Think about how easy it is to crumble a flake of rust between your fingers, and then imagine that stuff trying to protect you and your loved ones during a car crash. Additionally, automakers are moving away from rust-prone iron-based metals to more rust-resistant surfaces such as aluminum and carbon fiber.
A stray piece of gravel or a minor fender bender is all it takes to chip a car’s paint, and any iron in the body panels will start to rust as soon as air and water reach the metal beneath it. That means rust spots can be fairly common on used vehicles, particularly if they’ve been driven in a northern U.S. state that uses chemicals and salt to device winter roads.
But if the rusting process goes on too long, it can eat right through the metal, causing holes and allowing body panels to fall to pieces. This is where problems go from cosmetic to dangerous, because modern cars and SUVs rely on these body panels for their structural integrity.
Rust-free body panels boost a vehicle’s structural integrity, but the parts doing the heavy lifting lie under the car’s skin. Unfortunately, this area of a vehicle is often susceptible to rust-causing chemicals and water, which can accumulate there when a car drives down wet or icy roads.
Rust only needs a tiny crack in a car’s structure (or truck frame) to do its work. Most customers should avoid used vehicles that show strong signs of structural rust.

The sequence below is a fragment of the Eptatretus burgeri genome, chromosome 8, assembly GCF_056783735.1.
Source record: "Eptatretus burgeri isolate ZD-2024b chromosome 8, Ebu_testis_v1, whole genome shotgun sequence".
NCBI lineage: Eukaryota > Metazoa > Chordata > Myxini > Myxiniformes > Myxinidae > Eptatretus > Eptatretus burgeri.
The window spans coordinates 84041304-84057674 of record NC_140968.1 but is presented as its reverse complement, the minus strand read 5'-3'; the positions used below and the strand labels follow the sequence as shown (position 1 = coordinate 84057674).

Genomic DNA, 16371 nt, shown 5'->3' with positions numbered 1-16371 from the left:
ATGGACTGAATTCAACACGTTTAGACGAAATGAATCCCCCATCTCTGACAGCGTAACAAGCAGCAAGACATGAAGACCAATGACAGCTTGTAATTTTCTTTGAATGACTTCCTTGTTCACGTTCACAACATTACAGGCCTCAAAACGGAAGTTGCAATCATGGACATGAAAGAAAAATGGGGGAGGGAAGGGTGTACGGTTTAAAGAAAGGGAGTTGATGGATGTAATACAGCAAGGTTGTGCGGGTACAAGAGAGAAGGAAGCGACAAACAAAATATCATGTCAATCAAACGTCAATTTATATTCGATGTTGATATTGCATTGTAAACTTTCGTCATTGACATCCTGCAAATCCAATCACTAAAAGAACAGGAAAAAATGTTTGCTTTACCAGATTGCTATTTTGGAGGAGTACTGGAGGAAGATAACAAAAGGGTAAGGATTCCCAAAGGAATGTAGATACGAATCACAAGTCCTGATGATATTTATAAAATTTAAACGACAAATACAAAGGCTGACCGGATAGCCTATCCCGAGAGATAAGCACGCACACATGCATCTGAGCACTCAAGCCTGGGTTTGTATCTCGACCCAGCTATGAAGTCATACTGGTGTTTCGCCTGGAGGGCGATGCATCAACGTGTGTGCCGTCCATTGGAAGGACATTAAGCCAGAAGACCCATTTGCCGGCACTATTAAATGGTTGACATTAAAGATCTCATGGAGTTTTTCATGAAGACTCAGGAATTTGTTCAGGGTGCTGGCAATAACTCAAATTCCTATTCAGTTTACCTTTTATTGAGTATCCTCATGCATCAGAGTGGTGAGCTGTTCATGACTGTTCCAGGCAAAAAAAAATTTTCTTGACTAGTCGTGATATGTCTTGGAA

CARFAX also recommends getting an expert inspection that includes putting the vehicle up on a lift, to give your mechanic a better view of under body components. You can apply touch-up paint to stone chips, small scratches, and other minor nicks and dings, but truly repairing rust can take several steps, a variety of tools and materials, and quite a bit of skill.
Depending on the size and severity of the rust, blending the repaired area with the surrounding paint may require wet sanding or buffing the surface. Dirt can retain and trap moisture, and road salt, bird droppings, and other corrosive materials will eat away at paint if they’re left unattended on metal surfaces for long periods.
Waxing it on a regular basis (twice or more each year) will add a protective surface to the paint and clear coat. Wash and wax more frequently if you live near an ocean or in an area where highway crews spread salt on the roads to melt snow and ice during the winter.
Also, frequently check the fender liners and other areas under the hood, along the sides of the engine bay, for any standing water. Check the trunk or cargo area to make sure water isn’t seeping past the seals.
Gentlemen, Today I looked at a lathe stored inside a shed. I base this on the fact that it is on one of the later type cabinets with the motor on the left side.
Rubbing it with my finger would quickly take me down too much better looking metal. Next time you visit, take along some single edge razor blades and 'plow' off the rust, see what think.
If they want more money, they need to offer more than a rusty lathe sitting in a corner. General speaking I have found that rust is not a big problem unless the steel was underwater for a long time.
Even if it sits in the open rain it still only develops so much build up coating (of rust) Now I qualify that with the statement that I live in Arizona, which might put me in the wrong state and weather conditions to even comment on this. I recently (6 months ago) bought a 10L under similar sounding conditions.